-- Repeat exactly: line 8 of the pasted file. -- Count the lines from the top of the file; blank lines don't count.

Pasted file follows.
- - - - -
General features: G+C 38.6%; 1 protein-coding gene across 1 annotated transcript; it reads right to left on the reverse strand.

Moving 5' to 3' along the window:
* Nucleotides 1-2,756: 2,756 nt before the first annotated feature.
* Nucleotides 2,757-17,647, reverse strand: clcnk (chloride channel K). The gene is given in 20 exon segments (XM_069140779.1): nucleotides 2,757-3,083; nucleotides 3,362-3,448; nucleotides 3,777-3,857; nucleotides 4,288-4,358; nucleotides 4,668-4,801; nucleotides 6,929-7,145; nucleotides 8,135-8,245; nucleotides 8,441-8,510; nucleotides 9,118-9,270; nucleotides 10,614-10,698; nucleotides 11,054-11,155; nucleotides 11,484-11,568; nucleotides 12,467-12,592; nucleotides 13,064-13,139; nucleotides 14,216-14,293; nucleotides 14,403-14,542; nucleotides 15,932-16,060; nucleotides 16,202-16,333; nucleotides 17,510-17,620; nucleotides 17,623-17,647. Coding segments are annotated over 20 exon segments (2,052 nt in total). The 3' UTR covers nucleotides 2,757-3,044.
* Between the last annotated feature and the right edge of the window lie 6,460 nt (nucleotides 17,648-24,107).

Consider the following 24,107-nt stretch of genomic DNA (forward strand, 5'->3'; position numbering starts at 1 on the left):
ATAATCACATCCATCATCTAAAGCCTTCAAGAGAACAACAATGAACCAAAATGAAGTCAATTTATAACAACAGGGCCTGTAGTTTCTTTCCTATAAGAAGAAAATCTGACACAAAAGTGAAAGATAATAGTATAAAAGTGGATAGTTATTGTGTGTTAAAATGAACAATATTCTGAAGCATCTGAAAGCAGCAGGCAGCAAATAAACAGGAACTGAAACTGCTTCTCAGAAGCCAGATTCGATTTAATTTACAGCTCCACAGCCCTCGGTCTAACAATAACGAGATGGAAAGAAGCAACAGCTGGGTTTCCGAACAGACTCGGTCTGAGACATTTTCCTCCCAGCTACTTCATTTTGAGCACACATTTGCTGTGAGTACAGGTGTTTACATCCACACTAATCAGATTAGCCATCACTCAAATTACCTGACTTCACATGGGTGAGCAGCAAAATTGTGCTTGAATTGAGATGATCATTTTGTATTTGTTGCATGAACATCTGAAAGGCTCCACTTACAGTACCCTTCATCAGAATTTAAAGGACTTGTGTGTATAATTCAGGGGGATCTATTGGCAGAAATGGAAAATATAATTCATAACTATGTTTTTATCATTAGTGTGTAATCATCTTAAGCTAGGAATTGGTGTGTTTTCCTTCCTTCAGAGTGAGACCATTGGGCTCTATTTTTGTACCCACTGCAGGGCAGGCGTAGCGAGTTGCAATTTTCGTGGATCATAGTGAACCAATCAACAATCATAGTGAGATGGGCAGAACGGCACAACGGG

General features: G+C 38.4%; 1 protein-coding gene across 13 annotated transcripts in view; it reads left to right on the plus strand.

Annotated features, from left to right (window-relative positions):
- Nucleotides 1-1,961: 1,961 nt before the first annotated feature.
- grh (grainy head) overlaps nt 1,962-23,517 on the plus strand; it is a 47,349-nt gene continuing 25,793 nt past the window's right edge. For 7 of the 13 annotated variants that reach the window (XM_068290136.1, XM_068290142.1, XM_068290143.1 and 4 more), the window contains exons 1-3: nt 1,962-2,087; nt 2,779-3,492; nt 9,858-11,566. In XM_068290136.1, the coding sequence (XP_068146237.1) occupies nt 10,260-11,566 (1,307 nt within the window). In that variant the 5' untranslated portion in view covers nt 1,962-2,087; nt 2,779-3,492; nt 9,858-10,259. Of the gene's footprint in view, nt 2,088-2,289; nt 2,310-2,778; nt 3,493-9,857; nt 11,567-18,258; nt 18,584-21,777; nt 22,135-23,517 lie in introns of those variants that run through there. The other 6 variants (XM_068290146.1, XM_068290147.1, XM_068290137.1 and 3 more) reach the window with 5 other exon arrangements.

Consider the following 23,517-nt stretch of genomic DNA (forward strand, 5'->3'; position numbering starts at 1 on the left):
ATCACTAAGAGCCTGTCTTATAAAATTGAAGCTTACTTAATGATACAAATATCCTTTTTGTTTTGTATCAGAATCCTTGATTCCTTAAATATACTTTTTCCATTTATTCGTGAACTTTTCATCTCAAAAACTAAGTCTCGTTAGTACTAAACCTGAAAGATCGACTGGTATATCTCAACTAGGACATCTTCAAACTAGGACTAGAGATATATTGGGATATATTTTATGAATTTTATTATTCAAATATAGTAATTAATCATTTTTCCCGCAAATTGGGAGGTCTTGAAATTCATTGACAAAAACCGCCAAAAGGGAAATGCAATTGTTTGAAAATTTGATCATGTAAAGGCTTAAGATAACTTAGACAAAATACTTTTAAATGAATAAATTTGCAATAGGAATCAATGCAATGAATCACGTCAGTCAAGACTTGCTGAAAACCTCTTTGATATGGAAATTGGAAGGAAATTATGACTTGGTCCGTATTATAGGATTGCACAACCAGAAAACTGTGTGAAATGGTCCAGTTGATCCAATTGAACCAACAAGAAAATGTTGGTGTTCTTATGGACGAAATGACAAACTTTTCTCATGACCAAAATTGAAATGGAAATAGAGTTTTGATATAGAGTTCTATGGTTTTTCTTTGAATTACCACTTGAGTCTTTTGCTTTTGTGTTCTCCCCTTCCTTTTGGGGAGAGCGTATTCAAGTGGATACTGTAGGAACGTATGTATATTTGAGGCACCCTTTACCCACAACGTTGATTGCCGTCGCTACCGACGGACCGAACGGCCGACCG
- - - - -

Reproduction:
General features: G+C 38.4%; 1 protein-coding gene across 13 annotated transcripts in view; it reads left to right on the plus strand.